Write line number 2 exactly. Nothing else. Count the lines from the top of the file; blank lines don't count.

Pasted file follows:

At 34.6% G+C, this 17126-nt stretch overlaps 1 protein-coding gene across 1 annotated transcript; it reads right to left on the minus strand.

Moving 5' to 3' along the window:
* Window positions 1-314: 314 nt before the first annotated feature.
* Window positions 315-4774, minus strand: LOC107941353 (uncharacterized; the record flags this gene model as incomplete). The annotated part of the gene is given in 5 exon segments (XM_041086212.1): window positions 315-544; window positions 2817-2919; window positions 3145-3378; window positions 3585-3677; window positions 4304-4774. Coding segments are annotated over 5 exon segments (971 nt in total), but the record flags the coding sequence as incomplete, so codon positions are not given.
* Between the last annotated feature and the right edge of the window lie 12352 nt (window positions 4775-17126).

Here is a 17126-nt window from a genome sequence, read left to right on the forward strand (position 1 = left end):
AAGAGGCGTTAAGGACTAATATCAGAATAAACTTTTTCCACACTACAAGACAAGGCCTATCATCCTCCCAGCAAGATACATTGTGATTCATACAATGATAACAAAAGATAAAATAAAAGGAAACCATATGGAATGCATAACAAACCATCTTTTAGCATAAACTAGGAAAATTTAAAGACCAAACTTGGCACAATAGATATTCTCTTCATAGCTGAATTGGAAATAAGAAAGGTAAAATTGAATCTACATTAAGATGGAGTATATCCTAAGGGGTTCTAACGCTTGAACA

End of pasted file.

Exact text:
Moving 5' to 3' along the window: